“Offsetting that, you have to think about what people would be spending their money on if they’re not going to a Titans game,” Penn says. “Those folks would definitely be impacted. Some other types of entertainment might see a small increase or maybe that is simply money that is not spent.

“But if you’re talking about Nashville in particular, the net impact is probably just the number of people that come from out of town. The impact is that if they weren’t going to a Titans game, then they’re probably not coming into town for something else. They would either stay at home or go fishing or something.”

Another key business segment is merchandising, and few fans are going to need new jerseys and hats showing support for a team that isn’t playing.

“We still have people coming in asking for merchandise, but we haven’t purchased anything going forward into the 2011 season because of the potential of the lockout,” says Raymond Cain, manager of the Sport Seasons store in Rivergate.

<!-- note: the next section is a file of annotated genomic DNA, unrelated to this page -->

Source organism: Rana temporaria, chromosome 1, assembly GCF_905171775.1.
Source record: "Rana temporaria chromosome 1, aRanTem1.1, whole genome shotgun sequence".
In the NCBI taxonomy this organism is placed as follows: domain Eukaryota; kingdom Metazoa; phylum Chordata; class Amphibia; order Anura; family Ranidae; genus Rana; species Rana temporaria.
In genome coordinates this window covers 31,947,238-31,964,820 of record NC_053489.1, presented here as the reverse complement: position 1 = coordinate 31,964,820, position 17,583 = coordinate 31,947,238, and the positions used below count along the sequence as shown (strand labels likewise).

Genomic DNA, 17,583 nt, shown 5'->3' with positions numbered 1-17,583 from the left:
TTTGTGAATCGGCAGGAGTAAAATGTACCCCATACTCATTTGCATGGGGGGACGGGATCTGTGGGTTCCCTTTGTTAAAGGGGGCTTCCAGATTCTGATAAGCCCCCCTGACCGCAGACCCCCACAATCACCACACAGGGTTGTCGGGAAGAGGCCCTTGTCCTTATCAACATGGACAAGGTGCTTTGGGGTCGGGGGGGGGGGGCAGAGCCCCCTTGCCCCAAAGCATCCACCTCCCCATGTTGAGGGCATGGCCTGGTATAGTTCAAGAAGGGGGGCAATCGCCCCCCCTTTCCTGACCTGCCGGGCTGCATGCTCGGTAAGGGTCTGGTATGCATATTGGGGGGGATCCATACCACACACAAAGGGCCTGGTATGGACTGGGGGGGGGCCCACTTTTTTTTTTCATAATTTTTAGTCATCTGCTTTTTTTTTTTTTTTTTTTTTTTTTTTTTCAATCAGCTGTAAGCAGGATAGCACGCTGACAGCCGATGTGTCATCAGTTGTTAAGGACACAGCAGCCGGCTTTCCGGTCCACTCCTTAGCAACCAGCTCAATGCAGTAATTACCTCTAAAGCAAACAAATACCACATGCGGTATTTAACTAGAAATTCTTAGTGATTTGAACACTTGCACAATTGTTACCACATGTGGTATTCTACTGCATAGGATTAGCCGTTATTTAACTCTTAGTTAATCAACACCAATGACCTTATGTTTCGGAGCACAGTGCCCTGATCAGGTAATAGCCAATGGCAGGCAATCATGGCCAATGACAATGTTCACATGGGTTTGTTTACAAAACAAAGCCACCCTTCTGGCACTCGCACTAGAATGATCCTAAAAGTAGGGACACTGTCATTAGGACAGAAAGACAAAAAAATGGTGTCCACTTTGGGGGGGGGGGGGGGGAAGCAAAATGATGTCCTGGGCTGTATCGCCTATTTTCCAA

“The people want it, but we’re just scared to make the purchase right now because we don’t want to be left holding a bunch of merchandise if there is no season. It’s affecting us business-wise, because we don’t want to jump to getting it and them not play.”

Cain says Sport Seasons made the decision not to pre-order any new items once it became apparent that the lockout was a real possibility.

“We know there won’t be any issues if they decide to end the lockout on say Sept. 6, we know they could go ahead and get our stuff to us quickly,” he adds.

City officials are well aware of the impact of lost games on Nashville this fall.

“Titans games clearly have a tremendous positive economic impact on our city in terms of providing jobs and generating spending in our downtown area,” Mayor Karl Dean’s office has stated. “Just like the two parties involved, we’d like to see the deal close and avoid any situation that would result in canceled games.

“We are following this with great interest. The city has a good working relationship with the Titans, and they are keeping us informed.”